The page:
So, I suppose I could pat myself on the back and say, "Whatever, and now I've got a degree!" I suppose I could also pat myself on the back for not being an addict saying, "I'm addicted to crack because people called me bad names." But it's not about me.

There are plenty of other people I've known over the course of my life who didn't make it. It's not just about one person pulling themselves up. How can I celebrate when others still suffer?

No, race should not be an excuse. But, just because it shouldn't be an excuse doesn't mean that racism isn't alive and well. We like to think it's just name calling, but unfortunately racism involves power. Mortgage lenders can decide whether or not to grant a loan. Landlords can decide whether or not they want black folks renting apartments in their building. My landlord never met me before he rented this apartment to me. All he saw was my nice Irish last name on the application I faxed to him. I know it worked in my favor.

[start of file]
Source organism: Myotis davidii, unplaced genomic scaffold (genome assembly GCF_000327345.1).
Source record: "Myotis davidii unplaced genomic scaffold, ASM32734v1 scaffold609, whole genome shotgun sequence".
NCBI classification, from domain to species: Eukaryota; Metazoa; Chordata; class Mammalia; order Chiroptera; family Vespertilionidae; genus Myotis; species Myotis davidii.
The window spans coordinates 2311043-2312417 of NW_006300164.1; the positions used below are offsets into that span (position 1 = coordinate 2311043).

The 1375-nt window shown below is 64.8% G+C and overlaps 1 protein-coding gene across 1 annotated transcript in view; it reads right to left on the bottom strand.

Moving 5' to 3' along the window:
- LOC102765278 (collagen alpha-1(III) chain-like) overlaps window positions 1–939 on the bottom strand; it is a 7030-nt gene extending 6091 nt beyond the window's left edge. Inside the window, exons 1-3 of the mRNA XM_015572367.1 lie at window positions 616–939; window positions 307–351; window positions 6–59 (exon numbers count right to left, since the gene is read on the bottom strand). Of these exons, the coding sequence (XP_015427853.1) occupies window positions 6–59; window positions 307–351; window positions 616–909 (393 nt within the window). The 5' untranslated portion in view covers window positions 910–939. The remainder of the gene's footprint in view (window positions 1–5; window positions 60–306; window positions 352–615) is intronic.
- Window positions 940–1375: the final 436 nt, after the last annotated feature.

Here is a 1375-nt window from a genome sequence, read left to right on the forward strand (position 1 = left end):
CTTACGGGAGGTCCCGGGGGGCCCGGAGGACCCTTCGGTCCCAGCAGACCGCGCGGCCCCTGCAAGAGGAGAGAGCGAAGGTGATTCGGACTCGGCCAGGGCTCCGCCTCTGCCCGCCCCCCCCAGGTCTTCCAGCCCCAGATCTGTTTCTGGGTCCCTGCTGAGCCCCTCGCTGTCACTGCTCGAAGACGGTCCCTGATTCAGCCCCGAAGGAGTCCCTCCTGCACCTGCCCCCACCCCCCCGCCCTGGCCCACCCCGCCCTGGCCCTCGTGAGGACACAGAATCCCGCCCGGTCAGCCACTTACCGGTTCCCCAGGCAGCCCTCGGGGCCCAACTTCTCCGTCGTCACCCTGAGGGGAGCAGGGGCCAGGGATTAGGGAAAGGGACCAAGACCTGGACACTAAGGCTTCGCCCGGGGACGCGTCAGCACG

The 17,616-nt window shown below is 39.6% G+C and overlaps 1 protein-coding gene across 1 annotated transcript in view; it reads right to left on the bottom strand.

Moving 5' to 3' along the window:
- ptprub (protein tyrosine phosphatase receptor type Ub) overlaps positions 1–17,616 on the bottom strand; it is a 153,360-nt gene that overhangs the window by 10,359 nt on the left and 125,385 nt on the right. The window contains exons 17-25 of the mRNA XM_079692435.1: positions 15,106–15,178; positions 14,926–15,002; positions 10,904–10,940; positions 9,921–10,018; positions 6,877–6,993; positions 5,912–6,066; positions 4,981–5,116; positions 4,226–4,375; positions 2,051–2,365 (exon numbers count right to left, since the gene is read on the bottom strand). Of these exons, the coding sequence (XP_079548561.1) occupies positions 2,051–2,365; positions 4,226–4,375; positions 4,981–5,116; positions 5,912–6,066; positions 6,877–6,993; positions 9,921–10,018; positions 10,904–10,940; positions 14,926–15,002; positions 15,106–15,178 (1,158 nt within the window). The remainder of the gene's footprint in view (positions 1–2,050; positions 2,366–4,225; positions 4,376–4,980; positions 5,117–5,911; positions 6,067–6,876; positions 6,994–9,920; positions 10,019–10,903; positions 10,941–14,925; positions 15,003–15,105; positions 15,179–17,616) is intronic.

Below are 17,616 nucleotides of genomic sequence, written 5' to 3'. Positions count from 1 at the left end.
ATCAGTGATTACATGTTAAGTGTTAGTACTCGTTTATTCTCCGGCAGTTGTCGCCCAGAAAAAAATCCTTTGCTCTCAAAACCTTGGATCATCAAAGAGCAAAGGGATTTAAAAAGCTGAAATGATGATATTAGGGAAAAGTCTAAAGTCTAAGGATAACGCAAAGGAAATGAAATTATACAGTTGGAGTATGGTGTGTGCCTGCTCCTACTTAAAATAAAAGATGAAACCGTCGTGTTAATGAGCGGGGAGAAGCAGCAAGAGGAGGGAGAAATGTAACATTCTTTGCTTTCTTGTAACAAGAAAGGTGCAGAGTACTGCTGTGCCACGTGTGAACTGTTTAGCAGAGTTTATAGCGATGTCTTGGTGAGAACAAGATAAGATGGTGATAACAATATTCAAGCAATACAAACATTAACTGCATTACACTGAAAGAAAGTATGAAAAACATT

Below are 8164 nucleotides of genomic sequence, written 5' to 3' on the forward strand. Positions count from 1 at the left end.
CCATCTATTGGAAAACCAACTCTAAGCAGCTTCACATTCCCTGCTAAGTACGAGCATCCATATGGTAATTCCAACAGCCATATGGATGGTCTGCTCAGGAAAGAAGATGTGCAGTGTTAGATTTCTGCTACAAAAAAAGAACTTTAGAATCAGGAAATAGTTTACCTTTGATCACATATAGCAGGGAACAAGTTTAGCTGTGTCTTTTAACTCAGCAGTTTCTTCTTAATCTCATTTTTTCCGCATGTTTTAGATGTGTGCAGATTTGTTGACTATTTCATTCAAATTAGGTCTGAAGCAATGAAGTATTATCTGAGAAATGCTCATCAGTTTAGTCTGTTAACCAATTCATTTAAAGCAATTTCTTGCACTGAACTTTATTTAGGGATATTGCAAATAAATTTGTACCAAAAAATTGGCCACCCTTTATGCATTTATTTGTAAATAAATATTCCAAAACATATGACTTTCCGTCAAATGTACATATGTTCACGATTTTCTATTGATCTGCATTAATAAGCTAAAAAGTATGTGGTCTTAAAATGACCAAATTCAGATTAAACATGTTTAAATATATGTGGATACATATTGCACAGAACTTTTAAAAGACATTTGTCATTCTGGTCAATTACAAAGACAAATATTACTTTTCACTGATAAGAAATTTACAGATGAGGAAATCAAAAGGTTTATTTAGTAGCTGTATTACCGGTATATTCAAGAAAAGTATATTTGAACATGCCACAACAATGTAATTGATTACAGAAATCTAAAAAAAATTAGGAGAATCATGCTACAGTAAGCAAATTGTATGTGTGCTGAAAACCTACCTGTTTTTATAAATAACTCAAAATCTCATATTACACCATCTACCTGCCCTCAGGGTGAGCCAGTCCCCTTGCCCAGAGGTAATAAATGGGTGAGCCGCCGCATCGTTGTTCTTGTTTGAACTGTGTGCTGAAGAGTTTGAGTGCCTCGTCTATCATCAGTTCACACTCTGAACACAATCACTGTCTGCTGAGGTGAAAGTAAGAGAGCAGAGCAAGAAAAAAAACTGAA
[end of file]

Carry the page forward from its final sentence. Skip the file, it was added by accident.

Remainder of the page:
Power means journalists can spin stories a certain way and influence the masses. And before we know it, you and I don't know the truth.

City officials have the power to decide whether or not they're going to let gangs take over a neighborhood. We can "conquer" Iraq but we can't root gangs out of Los Angeles?

Um, yeah. Okay.

Hammer mentions that he didn't have gangs back when he was in school. Well, if only we could be so lucky these days. As you all know very well, here in LA, gangs are no joke. They start recruiting when the kids are in 2nd/3rd grade. The kids with no fathers think the gang members are cool guys that are just trying to protect the neighborhood, even if everyone is terrified of them. Those guys have the cars, the cash, and all the cool tattoos that everyone from ball players to rockers have these days. It's all very appealing to a young mind.